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A New Tack
John Garrity
May 20, 1991
The International America's Cup Class made a splashy debut in San Diego
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May 20, 1991

A New Tack

The International America's Cup Class made a splashy debut in San Diego

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What a strange party it was, this International America's Cup Class (IACC) World Championship that was held last week in San Diego. Iain Murray of Australia sent his regrets but showed up anyway to get fat on gossip and take photographs of everybody in their finery—from a helicopter, no less. The U.S.'s Dennis Conner ate half the hors d'oeuvres, then left before the main course, saying he didn't have a thing to wear. The Japanese debutante let her hair down too early, but came back with a $450,000 coif and almost danced the last dance.

And then there was the American millionaire Bill Koch, having more fun than anyone even while observing that the party was too expensive and was planned by idiots and if they didn't do something about it, somebody was going to get hurt.

They had said all along it wasn't a real world championship, only a sort of pretend one—a run-through, a rehearsal, a mock turtle soup of yacht racing. The real thing is the America's Cup itself, and that doesn't get started till January next, when the Challenger and Defender selection series commence off San Diego's Point Loma. Last week's competition was a chance to get acquainted with the new 75-foot IACC sloops (replacing the traditional 12-meter yachts) and the eight-leg, 22.6-mile course, with its Z-lap reaches, buttonhook turn and downwind finishing leg (replacing the old six-leg, 24.6-mile, upwind finishing course).

"It's a great little step toward the Cup," is how Paul Cayard sized up the Worlds last Saturday, "but we know we've got a lot of work to do in the next nine months."

That, if Paul was too quick for you, was his victory speech. Cayard, a San Francisco native, skippered Italy's Il Moro di Venezia to a passionless victory over New Zealand in the final match on Saturday afternoon. But he seemed pleased. As pleased—no more, no less—as Rod Davis, co-skipper of the runner-up Kiwis, who said, "It's been really good for us to get together and slam the boats around a little bit."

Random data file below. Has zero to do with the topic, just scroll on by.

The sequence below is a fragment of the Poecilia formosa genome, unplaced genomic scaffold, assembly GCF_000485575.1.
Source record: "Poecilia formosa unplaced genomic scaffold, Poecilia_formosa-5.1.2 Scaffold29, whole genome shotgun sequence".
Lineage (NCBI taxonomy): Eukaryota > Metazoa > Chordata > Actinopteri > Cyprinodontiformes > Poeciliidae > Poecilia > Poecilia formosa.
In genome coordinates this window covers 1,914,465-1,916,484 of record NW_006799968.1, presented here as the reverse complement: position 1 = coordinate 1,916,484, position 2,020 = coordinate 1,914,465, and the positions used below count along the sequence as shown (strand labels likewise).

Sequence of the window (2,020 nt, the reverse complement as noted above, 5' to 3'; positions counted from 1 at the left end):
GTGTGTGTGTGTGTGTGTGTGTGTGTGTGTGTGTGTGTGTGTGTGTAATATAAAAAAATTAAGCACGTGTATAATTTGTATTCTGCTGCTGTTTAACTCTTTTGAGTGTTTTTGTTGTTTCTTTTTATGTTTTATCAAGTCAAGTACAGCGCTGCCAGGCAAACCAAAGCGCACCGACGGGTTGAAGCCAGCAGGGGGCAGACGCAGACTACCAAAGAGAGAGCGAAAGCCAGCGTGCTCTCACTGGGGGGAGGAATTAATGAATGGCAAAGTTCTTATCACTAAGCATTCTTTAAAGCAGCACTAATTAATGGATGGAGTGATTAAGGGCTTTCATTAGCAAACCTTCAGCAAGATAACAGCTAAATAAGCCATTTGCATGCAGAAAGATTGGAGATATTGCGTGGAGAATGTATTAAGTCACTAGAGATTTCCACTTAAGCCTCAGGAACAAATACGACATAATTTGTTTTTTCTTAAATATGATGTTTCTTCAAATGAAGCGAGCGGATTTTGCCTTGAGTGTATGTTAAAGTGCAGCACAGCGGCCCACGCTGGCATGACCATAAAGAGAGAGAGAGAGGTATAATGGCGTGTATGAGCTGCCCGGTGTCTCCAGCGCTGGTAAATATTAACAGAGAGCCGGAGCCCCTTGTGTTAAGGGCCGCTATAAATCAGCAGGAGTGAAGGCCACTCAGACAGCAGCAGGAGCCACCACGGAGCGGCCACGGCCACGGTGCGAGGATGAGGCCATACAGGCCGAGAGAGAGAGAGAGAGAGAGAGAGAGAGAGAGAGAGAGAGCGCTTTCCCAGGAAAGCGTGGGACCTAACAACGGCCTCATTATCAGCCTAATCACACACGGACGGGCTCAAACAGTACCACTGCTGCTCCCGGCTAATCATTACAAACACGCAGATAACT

This, obviously, was not the regatta of the century. Even so, it was a major letdown when Team Dennis Conner withdrew from the nine-boat event on May 8, after qualifying for the match-racing semis with a third-place finish in the five-day fleet-racing phase of the Worlds. Eyebrows were raised at Conner's excuse: insufficient sails and fear that his boat, Stars & Stripes, would be damaged by the stress of match racing.

"I think he should race, personally," said a skeptical Cayard. Said Davis: "We're disappointed." The other defender syndicate, which was headed by Koch and had two boats entered in the event, America[3] and Jayhawk, had even offered to lend yachting's biggest star the sails he said he needed.

Conner declined, of course. Who goes to a ball in hand-me-downs? Instead, he flew to New York last Thursday to meet with potential sponsors—to keep appointments he had made before the Worlds started.

This novel approach to the Worlds—keeping your hull dry—wasn't unique to Stars & Stripes. Australia's Murray, who lost to Conner in the 1987 America's Cup, in Fremantle, Australia, arrived in San Diego boatless but fitted out with binoculars, telephoto lenses and a helicopter. "We can pick up a lot by watching," said Murray, whose Spirit of Australia won't be ready till September.

A second Australian syndicate and syndicates from Great Britain, Sweden and the Soviet Union joined Murray as spectators, confirming the observation by one of Stars & Stripes's designers, Bruce Nelson, that "buying a couple of airline tickets, some pencils and a notebook and watching the Worlds might be more cost-effective than building a boat."

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